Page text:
In memory of the Mahatma
It looks like a regular telephone. But the moment you pick up the receiver to check whether the instrument works or not, this phone no longer remains ordinary. Listen carefully - what you are hearing is a leader talking about unity between people of different castes and creeds to free the nation from colonial rule. Pay heed and you will realise that it is the father of the nation Mahatma Gandhi addressing millions, urging them towards strengthening their struggle for Independence against the British.
This is just one of the novel concepts that draws you in at the National Gandhi Museum at Rajghat which apprises people about the life and times of the Mahatma. The place has a lot more to it that throws light on the life of a man credited with the freedom of the country. But more than that, the museum attempts to chronicle a larger-than-life persona of one who spearheaded and promulgated the path of non-violence across the world. A feat that can only be emulated but certainly not bettered.
Photographs, library, replicas of Gandhiji’s working room, medals presented to him by different countries and articles used by him are all a part of this national treasure today.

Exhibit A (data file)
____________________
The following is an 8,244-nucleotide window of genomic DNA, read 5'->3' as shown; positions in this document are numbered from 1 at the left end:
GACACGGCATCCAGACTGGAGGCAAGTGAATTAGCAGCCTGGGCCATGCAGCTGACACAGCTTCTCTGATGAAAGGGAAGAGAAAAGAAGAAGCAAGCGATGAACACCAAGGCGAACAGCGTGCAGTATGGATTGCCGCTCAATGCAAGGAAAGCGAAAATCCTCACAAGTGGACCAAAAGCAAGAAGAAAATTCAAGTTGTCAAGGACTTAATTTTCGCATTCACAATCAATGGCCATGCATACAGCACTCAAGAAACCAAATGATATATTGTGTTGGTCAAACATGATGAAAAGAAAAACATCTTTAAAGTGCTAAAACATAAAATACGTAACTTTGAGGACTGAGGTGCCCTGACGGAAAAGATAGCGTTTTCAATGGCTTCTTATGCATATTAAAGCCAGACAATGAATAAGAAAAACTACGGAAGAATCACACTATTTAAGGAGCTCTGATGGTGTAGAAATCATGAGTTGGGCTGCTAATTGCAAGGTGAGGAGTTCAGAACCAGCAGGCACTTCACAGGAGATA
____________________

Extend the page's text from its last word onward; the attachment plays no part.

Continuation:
The beginning of the museum goes back to 1948 soon after the assassination of Gandhiji. Collecting and preserving the basic materials that would go into the museum started first in Mumbai. Later the work continued in Delhi and in 1951 a small museum was set up in the hutments adjoining Kota House. In 1957 it shifted to old mansion at 5, ManSingh Road. It was in 1959 that the museum found a permanent place near Gandhi Samadhi at Rajghat.
The museum houses a Charkha Gallery, throwing light on the development and history of Charkha that played a pivotal role in our struggle for independence. The room has a variety of charkhas like Bardoli, Bageshwari, Kisan, Yervada, One Spindle Box, Bihar, Standing, Four Spindle Wooden Ambar Charkha and several more varities.
The photo gallery section has over 300 photographs related to Gandhiji - right from his childhood to his death. The hall also has some more interesting items on display like Gandhiji’s spectacles, microscope, pen, watches, sandels, utensils, books, diaries and the stick used in Dandi March. There is also a replica of the house where he used to stay. An attention grabbing item here is a hand-woven saree gifted by Gandhiji to Indira Gandhi, India’s first woman Prime Minister on her marriage.
The Commemorative Gallery has the photographs of Gandhiji’s last journey, a model of the rail coach in which his ashes were carried to Allahabad, clothes and bed-covers. This in turn leads to Martyrdom Gallery where his blood-stained shawl and dhoti, one of the bullets which killed Gandhiji and the pocket watch which was with him at the last moment are on display. The newspaper clippings offer a glimpse into the turmoil that the country experienced at the time of his death.
There is also Art and Ashram gallery where photographs of five ashrams established by Gandhiji are on display. Last but not the least, is a replica of the Sabarmati Ashram - Hridya Kunj, which completes the picture of a life well-lived!